7 Steps to Doing Your Profit First Instant Assessment
The traditional way of accounting for profit is using the formula:
Mike Michalowicz, the author of First Profit, introduced a new method, which flips this method of thinking.
It uses the formula:
Sales – Profit = Expenses
One of the tools he gives is the Profit First Instant Assessment which allows business owners to see how they are currently performing against the ideal situation for a financially healthy business.
Here are the steps on how to do it (and if you are VAT registered, these numbers should be excluding VAT).
Step 1: Find out the actual revenue of your business.
You can find out what the actual revenue of your business is by first taking note of what the total revenue for your business is.
This is the amount of money your business made over the past 12 months. You should be able to find this in your bookkeeping data, or in your last produced annual accounts. If you don’t have your bookkeeping up to date, or you have not submitted accounts, then you can add up all the income received by looking at your last 12 months bank statements.
Next, you want to do the same for any materials or subcontractors costs that your business might have. It is possible that you don’t have either materials or subcontractors (depending on your business model)
Subtract the materials and subcontractors totals from the total revenue. Real revenue also does not include labour costs.
The amount that you get is the real revenue of your business.
The real revenue is not a number you’ll see in your accounts as a summary heading, and it’s not the same (usually) as your Gross Profit. This real revenue term is one that has been developed by Mike for Profit First purposes.
Step 2: In the table below, pick the column that corresponds to your real revenue.
Real Revenue Range
Step 3: Complete the Actual column in the table below with the actual figures from your business for the last 12 months.
Top Line Revenue
Materials and Subs
In this table, the profit number is not the profit in your annual accounts. That is because with Profit First, we are working with cash. Therefore the profit here is actually best calculated as the real revenue minus owners’ pay minus tax and minus operating expenses.
The Owners Pay is the amount you have taken home - that can be via salary, dividends, or Directors Loan Account repayments.
The tax is amounts actually paid in corporation tax (or personal tax if you are a sole trader)
Operating expenses are the total expenses in the business, that you have not already taken into account. They also include any debt repayments that you have made. This number will involve a bit of adding, and calculations to really get to. The easiest way to find it is from cash flow statement from your bookkeeping software.
And now you should have the “actuals” column completed.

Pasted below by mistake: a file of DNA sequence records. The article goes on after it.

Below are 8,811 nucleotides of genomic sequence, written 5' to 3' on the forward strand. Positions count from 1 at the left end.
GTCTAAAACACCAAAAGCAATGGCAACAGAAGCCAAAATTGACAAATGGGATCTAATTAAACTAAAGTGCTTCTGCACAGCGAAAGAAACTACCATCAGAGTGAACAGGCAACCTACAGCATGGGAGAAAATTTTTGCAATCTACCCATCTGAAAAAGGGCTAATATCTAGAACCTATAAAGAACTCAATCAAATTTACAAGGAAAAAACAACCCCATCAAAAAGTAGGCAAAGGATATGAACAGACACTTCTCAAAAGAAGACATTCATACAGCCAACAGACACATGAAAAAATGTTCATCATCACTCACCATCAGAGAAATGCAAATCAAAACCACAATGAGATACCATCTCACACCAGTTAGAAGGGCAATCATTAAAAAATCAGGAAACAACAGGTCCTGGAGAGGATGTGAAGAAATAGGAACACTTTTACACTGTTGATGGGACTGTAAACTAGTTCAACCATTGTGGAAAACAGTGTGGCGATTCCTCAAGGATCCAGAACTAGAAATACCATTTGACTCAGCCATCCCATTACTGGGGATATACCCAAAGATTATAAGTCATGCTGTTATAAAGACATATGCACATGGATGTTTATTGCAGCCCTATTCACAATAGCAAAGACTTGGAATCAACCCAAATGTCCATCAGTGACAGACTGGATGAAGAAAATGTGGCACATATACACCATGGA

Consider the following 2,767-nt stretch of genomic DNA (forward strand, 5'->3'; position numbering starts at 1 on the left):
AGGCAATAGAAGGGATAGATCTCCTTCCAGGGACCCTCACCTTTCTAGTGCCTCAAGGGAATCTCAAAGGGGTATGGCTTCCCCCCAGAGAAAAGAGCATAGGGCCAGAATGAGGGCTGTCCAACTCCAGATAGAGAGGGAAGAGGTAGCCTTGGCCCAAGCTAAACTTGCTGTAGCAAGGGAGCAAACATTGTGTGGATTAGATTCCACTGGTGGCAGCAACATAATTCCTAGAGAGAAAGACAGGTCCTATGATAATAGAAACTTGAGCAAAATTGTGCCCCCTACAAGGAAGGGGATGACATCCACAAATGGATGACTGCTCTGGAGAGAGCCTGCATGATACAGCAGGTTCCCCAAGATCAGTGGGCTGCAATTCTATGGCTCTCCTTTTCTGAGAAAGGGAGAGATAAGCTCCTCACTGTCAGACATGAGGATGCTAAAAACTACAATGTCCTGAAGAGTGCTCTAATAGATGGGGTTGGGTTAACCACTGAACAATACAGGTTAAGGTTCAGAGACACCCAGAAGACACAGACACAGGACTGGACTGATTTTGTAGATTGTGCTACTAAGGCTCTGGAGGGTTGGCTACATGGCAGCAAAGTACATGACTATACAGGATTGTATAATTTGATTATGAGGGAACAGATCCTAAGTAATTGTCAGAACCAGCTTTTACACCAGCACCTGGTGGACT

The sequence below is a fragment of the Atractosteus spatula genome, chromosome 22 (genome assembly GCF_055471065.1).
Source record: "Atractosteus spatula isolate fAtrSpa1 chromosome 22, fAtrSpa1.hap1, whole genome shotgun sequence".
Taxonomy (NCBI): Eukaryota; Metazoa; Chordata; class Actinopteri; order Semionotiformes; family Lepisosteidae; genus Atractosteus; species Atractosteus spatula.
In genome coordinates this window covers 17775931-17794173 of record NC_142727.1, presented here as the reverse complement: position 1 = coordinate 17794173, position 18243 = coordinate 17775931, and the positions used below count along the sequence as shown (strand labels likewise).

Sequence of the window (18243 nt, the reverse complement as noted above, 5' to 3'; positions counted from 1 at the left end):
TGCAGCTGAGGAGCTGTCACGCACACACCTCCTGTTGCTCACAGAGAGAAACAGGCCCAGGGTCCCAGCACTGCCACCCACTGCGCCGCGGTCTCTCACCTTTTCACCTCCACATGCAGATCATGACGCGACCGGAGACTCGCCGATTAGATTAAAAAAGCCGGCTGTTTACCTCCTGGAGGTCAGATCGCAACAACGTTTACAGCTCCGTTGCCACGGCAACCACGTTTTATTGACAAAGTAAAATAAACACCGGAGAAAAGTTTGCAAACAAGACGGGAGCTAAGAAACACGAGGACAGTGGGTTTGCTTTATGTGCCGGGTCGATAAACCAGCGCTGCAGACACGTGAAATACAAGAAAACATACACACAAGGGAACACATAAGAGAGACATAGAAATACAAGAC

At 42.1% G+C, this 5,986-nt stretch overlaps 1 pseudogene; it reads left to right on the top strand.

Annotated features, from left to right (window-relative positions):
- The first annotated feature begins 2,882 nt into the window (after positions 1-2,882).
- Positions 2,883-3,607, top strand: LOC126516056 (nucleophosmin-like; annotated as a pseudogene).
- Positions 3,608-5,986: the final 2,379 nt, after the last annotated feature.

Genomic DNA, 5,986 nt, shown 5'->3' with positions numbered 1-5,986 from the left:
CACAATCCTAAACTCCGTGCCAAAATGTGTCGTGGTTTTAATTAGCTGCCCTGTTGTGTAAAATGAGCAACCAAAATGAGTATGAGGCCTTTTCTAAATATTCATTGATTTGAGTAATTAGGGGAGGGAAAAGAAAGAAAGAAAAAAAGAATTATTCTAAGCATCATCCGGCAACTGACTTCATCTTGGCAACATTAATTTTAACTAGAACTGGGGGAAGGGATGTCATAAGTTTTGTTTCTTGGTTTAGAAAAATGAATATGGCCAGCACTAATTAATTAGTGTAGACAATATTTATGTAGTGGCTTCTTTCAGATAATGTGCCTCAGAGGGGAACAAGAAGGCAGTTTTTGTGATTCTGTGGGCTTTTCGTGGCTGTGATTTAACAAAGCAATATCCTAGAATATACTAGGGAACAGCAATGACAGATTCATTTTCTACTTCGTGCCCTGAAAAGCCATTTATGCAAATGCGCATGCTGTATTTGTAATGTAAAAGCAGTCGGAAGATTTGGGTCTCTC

Step 4: Use the percentages in the column you chose in Step 2 to fill out the PF% in the table in Step3.
From the table in Step 3, identify which Profit First percentages are applicable for you business, and put those into the appropriate box in the column labelled “PF%”
Step 5: Multiply the Real Revenue number in the Actual column with each PF%. Put the product in the corresponding PF£ row.
Next you want to figure out what the spending for each category (profit, owners pay, operating expenses and tax) should be optimally in your business. To do this, take your real revenue, and multiply by each of the applicable percentages and enter the answer for each category in the column called “PF£”
Step 6: Calculating the “Bleed”
Subtract the PF£ number from the Actual number in each row.
Put the results in the corresponding Bleed column.
It is important to note that it is possible to get negative numbers at this point.
Step 7: What’s the fix?
In the Fix column, write “increase” if the number on the Bleed row is negative. If it is positive, then write “decrease”.
This tells you want you need to do with head category.
If you have “decrease” in operating expense (which is very common when first implementing Profit First) then you need to focus on decreasing operating expenses to make your business financially healthy.
Once you are done with the Profit First Instant Assessment, you can see clearly how your business should allocate its money, where you have been overspending and where your money needs to be redirected to.
Not everyone is a numbers person, but almost everyone could understand things more easily if it was laid out clearly.
This is something that the Profit First Instant Assessment aims to do—also, changing the mindset of putting profit before expenses signals to business owners that it should be prioritised.
Thus, Profit First can be used to ensure business profitability from the very start.